Photo courtesy Wikimedia Commons
My love of soup began with my dad because he made every soup you can think of and he made them all from scratch. He made chili (it was always watery, not thick), vegetable beef (just green beans, canned tomatoes and some ordinary cut of beef), oyster stew (every Christmas), potato also known as Vichyssoise (he loved to say the name! Vee-Shee-Swahs!), clam chowder (always New England), navy or great northern bean and a myriad of others. My mother, on the other hand, was queen of the homemade noodle and chicken soup. She made noodles like nobody’s business probably because she learned how to do it from her mother, a German farmer’s wife and immigrant.
When I started out on my own I used recipes from cook books and didn’t deviate. Now I just get out the basic ingredients and go to town.
What you need to make Chicken soup from scratch without a recipe
- Soup Stock
- Chicken – breast meat or thighs – can be skinless or not, boneless or not
- Salt and Pepper
- Homemade Noodles (Optional – recipe follows)
How to make stock from scratch
1. Simmer chicken in 3 or 4 units of water. I fill my 4-quart stock pot half-way with water. You’re going to have leftovers unless you have a big family to feed. Leftovers are good! Even better the next day. Plop in a chicken breast or 2 depending how much meat you like, or a chicken thigh or 2. Add a couple carrots and celery ribs for flavor. Also, add 3 or 4 smashed and peeled garlic cloves. Lastly add a quartered onion. Don’t dice anything. This is for flavor. You’ll fish them out later.
2. Simmer everything together until the meat is cooked.
3. Remove the meat and vegetables with a slotted spoon, set aside and strain through cheesecloth or fine sieve. If your chicken had bones bone the meat as soon as the meat is cool enough to touch.
4. Shred the meat, chop the cooked vegs and return to the pot to heat if you all you want is simple chicken soup.
If you want noodle soup here’s how to make easy homemade noodles
Noodles give the soup more body. Fresh noodles cook quickly and are just what the doctor ordered!
- 2 units of unbleached wheat flour. A couple coffee mugs will do it.
- A little bit of salt in the palm of your hand. You know what a teaspoon looks like. A little bit less than that.
- 1 whole egg and 3 egg yolks.
- A little bit of water to moisten.
Pile the flour into a clean table. Make a well in the center of the flour and plop the eggs, salt and a little bit of liquid in the middle and, from the edges of the flour pile, start scooping the flour onto the eggs and mix with your hands until egg and flour are incorporated. Your hands are going to get messy. That’s OK. Just scrap the mess off and keep mixing until it’s a soft almost sticky dough. If, perchance, it’s too dry add a bit more water. If it’s too wet add a bit of flour. You’re looking for a soft dough slightly sticky but not wet.
A little help with noodle dough: it needs to be a soft dough almost sticky. You don’t want to work the dough so much that the gluten starts to form as it would if you were to knead it. You’re looking for a dough consistency that would be hard to roll out under ordinary circumstances because it sticks to the rolling pin. To take care of the sticking issue, after you scrape the dough out of the bowl onto the counter using a dough scraper, sprinkle a liberal amount of flour on top of the pile before you start to use the rolling pin. If it starts sticking to your rolling pin again add a little more flour until you have it rolled out to the thickness you want.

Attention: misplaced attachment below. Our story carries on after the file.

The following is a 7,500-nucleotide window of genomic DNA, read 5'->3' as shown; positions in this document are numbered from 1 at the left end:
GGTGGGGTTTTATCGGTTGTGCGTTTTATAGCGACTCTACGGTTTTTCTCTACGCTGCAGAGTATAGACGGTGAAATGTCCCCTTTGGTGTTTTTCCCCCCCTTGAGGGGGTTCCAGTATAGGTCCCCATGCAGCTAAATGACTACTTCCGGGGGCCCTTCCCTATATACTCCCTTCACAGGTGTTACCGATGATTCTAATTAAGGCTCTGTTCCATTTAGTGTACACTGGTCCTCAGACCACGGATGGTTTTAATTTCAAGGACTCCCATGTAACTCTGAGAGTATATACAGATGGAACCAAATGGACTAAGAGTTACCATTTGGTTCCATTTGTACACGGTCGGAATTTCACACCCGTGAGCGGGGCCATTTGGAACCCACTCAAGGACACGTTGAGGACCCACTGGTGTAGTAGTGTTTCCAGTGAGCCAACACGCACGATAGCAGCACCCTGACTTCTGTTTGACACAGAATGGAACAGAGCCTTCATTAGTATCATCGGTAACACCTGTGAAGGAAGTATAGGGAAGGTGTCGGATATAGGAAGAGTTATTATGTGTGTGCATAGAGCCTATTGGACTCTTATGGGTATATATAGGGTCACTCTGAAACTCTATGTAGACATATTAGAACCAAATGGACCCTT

Roll the dough out on a floured board until it’s pretty thin. Like maybe 1/8 to ¼ inch thick. You can work in small batches to make it easier, because we’re not looking for food processor perfect noodle, are we? Roll up the flattened pieces from the short side to make a long tube. This is where you realize having a goodly amount of flour keeps the dough from sticking to itself. Dip your sharp knife in flour and cut through the rolled-up dough. Unfurl the strips and spread them on the table or hang from a rack to dry a bit.
When you’re ready to cook just plop them in the sightly boiling soup for about 5 minutes. Make sure there’s enough broth in the pot. The noodles will swell when cooked and the residue flour will thicken the liquid. It’s better to have enough liquid in the beginning but if you don’t have enough you can add more. It depends on how thick they are to see how long they take to cook. Fish one out, cut it in half and see if the center has a white uncooked center or if it’s cooked all the way through. Taste and adjust your salt and pepper seasoning to your liking. Don’t over salt in the cooking. Whoever is eating can always adjust the seasoning, too.
Then I’ll come over and we can have soup together! Cheers!
Renée Benoit is a writer, artist, ranch caretaker and dedicated do-it-yourselfer who currently lives in a 26-foot travel trailer with her husband, a cat, and two dogs while they travel the Western United States in search of beautiful, peaceful vistas and hijinks and shenanigans. Connect with Renée at RL Benoit, and read all of her MOTHER EARTH NEWS posts.
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